LOVE is not in the air in Dalgety Bay as a Valentine's Day display has caused controversy once again.

The Blooming Lovely social enterprise group placed decorative love hearts next to Asda supermarket for the second year in a row.

Peter Collins, founder of the group, believed the romantic icons were "inoffensive" and were put in place to "make people smile".

The display lasted just two days before Fife Council removed them after a number of complaints were made.

He said: "They were put up to brighten up someone's day and to just give them a wee smile when seeing them.

"That's all we were trying to do.

"Everyone is entitled to an opinion but there was nothing offensive about them at all. The vast majority of people were supportive of it and were pleased to see them.

"We didn't publicise we were doing this again this year, so it seems a little odd to me that Fife Council moved so quickly to take them down while there's other matters like potholes and litter issues to be dealt with, which are more important.

"I want to say that Fife Council are, to a rule, 99.9 per cent supportive of the work we do and the initiatives we have.

"I fully accept Fife Council say that I need permission to do this but I have nothing to gain from this other than, as I said, to make someone smile.

"Someone, somewhere, has taken offence and made a complaint. I would have preferred if they just spoke to us and I would have apologised and said they'll be down in a few days anyway, as that was our intent."

The love hearts were put in place on Monday, February 11, before being removed by council staff less than 48 hours later.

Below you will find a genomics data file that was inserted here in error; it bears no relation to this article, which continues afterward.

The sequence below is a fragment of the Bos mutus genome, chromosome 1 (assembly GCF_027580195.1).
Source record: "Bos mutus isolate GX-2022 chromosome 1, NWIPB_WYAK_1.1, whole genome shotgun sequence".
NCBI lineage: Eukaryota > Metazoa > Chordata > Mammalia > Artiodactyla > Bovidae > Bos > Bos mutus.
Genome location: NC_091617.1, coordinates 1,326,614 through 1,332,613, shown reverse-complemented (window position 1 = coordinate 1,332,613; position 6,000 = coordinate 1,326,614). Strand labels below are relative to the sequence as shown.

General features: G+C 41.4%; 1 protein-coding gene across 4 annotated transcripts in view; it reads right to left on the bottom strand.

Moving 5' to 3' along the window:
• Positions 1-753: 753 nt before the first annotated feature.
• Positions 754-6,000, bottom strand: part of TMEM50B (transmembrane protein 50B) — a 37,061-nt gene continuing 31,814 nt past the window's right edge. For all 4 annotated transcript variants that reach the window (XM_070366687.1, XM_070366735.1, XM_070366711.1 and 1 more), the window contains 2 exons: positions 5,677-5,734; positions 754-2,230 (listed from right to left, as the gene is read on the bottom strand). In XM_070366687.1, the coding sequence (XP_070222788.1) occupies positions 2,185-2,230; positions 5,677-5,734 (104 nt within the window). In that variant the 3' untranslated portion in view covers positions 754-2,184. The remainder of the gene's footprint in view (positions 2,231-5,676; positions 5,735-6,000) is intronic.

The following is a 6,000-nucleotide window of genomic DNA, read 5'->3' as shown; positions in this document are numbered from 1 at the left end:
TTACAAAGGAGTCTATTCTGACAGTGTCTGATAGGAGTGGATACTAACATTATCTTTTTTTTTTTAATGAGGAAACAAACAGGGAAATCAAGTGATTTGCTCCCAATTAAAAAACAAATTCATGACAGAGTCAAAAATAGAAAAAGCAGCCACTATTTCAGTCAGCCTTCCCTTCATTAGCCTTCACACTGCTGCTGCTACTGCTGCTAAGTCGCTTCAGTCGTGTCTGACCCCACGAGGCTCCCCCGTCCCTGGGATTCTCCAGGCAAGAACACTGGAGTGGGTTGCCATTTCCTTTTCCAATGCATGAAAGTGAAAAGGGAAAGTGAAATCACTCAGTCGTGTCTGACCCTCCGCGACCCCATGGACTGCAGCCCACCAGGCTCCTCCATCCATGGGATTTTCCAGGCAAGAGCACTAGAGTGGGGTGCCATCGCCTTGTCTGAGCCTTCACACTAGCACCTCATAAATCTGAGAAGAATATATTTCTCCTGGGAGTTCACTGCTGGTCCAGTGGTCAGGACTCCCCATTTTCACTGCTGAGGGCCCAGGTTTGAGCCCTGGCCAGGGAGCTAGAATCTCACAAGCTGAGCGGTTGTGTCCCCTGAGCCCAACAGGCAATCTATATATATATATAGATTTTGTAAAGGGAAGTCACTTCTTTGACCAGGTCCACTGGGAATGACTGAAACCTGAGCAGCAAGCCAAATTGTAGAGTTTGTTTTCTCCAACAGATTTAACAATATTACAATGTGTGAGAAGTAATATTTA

John O'Neil, Fife Council parks, streets and open spaces team manager, said: "Parks staff working in the area removed the display as it was in a space that is being cultivated as a wildflower area for spring.

"I'm keen to stress that, overall, we're supportive of the group's initiatives and I would like to chat with them about how we put their good ideas about enhancing the area into practice.

"We just need to make sure that this is done in a way that doesn't affect the council's maintenance work, especially in the growing season, and that where required, permissions are granted."

While the local authority didn't remove the display last year, it did cause controversy among local residents.

Inverkeithing & Dalgety Bay councillor Alice McGarry told the Press 12 months ago that permission ought to have been sought, and reaffirmed her stance this week.

She said: "Fife Council removed them after a number of complaints were made.

"People can't just do what they please. While the land isn't technically the council's, they do maintain the land which covers the area. I believe it's a wildflower area and this is the time for planting them. The council are trying to do their job and in cases like this, permission should have been asked for."